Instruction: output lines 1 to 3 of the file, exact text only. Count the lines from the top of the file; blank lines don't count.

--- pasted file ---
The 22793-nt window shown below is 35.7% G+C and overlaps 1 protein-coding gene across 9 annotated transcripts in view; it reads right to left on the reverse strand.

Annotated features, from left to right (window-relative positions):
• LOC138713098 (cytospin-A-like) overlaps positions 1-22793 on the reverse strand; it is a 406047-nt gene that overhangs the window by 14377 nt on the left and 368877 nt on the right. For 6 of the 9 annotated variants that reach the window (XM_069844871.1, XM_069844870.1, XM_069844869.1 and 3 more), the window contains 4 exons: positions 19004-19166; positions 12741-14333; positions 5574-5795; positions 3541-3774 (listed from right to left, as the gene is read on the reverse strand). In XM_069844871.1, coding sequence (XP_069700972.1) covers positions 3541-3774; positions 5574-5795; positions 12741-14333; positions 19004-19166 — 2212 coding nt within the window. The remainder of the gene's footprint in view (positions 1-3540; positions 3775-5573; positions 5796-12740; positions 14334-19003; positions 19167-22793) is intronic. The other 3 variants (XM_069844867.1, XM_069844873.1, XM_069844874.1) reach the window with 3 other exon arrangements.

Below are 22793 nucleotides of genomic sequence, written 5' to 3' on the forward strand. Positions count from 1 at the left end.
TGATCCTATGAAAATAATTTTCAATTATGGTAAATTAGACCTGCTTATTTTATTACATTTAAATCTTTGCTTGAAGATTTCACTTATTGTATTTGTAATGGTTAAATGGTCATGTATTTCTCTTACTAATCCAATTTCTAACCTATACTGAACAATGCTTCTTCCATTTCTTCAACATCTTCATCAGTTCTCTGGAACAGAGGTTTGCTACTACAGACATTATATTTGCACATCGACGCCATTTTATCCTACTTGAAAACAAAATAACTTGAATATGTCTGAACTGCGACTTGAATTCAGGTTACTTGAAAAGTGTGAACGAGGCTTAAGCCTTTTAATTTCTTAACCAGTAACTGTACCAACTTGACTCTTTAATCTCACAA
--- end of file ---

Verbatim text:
The 22793-nt window shown below is 35.7% G+C and overlaps 1 protein-coding gene across 9 annotated transcripts in view; it reads right to left on the reverse strand.

Annotated features, from left to right (window-relative positions):
• LOC138713098 (cytospin-A-like) overlaps positions 1-22793 on the reverse strand; it is a 406047-nt gene that overhangs the window by 14377 nt on the left and 368877 nt on the right. For 6 of the 9 annotated variants that reach the window (XM_069844871.1, XM_069844870.1, XM_069844869.1 and 3 more), the window contains 4 exons: positions 19004-19166; positions 12741-14333; positions 5574-5795; positions 3541-3774 (listed from right to left, as the gene is read on the reverse strand). In XM_069844871.1, coding sequence (XP_069700972.1) covers positions 3541-3774; positions 5574-5795; positions 12741-14333; positions 19004-19166 — 2212 coding nt within the window. The remainder of the gene's footprint in view (positions 1-3540; positions 3775-5573; positions 5796-12740; positions 14334-19003; positions 19167-22793) is intronic. The other 3 variants (XM_069844867.1, XM_069844873.1, XM_069844874.1) reach the window with 3 other exon arrangements.